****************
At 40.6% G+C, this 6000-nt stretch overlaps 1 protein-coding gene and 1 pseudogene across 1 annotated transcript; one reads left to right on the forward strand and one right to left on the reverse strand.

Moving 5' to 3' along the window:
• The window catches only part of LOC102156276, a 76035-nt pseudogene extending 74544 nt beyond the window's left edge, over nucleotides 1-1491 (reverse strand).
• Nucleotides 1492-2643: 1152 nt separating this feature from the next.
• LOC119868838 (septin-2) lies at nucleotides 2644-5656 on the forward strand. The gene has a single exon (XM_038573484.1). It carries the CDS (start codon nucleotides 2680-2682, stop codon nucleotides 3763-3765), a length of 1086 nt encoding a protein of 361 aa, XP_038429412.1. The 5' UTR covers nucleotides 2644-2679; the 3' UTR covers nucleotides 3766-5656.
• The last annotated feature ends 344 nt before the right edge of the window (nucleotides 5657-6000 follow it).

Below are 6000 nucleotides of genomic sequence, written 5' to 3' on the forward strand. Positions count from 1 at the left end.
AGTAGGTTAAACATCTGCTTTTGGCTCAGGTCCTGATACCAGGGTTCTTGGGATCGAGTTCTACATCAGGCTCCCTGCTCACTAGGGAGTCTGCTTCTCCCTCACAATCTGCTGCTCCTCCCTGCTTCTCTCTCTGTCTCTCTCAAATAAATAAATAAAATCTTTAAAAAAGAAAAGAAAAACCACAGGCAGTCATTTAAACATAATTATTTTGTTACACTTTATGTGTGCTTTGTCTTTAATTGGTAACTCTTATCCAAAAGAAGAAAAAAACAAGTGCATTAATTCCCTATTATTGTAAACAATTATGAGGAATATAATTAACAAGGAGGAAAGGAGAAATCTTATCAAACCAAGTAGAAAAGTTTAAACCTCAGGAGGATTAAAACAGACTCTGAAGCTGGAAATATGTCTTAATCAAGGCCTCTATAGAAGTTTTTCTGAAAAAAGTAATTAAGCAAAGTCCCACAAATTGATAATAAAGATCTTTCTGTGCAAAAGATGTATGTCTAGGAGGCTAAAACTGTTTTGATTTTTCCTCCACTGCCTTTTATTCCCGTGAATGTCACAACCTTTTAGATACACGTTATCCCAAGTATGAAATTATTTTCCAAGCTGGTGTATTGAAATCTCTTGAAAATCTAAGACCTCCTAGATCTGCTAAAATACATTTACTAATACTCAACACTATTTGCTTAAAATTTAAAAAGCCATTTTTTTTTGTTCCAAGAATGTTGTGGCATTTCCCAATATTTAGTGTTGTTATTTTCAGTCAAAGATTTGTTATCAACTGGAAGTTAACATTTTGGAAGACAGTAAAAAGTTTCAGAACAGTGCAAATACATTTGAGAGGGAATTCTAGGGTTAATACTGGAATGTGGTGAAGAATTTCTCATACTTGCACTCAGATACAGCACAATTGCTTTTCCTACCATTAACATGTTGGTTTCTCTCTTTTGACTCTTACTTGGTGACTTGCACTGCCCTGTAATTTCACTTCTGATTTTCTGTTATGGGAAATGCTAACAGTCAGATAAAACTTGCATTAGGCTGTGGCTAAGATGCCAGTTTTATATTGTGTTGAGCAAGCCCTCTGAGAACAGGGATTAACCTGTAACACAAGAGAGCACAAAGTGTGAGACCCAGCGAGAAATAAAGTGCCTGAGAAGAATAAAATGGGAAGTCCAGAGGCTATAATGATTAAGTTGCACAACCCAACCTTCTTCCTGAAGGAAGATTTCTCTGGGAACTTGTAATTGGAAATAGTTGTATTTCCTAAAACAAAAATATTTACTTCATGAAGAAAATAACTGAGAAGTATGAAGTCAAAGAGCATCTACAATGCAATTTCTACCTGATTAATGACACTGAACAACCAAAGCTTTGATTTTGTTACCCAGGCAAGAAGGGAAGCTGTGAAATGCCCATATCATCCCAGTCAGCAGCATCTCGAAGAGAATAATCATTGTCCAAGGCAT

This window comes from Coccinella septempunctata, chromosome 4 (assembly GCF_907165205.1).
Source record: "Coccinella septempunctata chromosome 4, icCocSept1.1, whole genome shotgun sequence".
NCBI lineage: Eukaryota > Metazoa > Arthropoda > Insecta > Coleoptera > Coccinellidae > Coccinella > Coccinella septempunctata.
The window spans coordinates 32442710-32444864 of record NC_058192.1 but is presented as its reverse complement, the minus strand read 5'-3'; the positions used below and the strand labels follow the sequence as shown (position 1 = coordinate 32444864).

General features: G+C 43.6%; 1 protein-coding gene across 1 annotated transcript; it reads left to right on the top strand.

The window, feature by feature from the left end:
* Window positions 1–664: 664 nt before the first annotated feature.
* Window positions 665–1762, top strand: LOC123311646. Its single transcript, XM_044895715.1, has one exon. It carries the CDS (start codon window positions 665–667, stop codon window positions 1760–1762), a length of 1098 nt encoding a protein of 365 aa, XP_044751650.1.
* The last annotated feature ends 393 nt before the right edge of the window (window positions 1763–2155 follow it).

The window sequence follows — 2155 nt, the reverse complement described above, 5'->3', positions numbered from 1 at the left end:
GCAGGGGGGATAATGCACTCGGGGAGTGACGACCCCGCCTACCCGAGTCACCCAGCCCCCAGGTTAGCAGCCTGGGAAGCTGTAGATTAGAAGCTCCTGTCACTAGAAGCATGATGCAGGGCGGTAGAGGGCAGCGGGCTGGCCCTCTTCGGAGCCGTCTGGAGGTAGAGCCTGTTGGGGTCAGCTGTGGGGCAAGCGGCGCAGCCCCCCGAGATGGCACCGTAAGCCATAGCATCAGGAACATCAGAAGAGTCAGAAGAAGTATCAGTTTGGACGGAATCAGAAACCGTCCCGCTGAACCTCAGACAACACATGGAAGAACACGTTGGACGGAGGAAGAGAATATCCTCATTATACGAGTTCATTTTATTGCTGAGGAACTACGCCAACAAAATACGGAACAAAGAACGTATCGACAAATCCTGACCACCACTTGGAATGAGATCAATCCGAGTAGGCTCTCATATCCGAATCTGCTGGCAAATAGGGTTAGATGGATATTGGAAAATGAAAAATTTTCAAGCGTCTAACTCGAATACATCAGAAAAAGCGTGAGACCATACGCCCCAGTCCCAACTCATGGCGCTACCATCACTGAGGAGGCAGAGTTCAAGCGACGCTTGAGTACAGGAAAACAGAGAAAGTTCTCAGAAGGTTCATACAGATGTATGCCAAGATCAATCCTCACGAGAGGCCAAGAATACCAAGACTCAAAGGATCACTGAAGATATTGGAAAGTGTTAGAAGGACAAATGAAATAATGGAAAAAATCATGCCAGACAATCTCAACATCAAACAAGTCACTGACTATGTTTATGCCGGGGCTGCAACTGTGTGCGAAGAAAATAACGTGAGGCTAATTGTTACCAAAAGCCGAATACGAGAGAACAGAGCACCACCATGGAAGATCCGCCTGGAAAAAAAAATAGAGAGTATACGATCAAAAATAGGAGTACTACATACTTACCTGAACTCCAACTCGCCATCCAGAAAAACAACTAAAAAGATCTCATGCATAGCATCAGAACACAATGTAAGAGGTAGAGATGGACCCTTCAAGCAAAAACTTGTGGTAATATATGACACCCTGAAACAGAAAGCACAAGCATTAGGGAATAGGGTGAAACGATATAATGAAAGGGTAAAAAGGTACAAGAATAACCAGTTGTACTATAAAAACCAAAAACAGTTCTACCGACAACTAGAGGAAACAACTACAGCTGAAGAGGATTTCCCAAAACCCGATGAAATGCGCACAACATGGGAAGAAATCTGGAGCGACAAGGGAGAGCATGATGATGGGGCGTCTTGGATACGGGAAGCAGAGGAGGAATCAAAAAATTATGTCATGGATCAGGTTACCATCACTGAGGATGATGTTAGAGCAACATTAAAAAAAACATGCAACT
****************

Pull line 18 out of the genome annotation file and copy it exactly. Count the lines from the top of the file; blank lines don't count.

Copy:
The window sequence follows — 2155 nt, the reverse complement described above, 5'->3', positions numbered from 1 at the left end: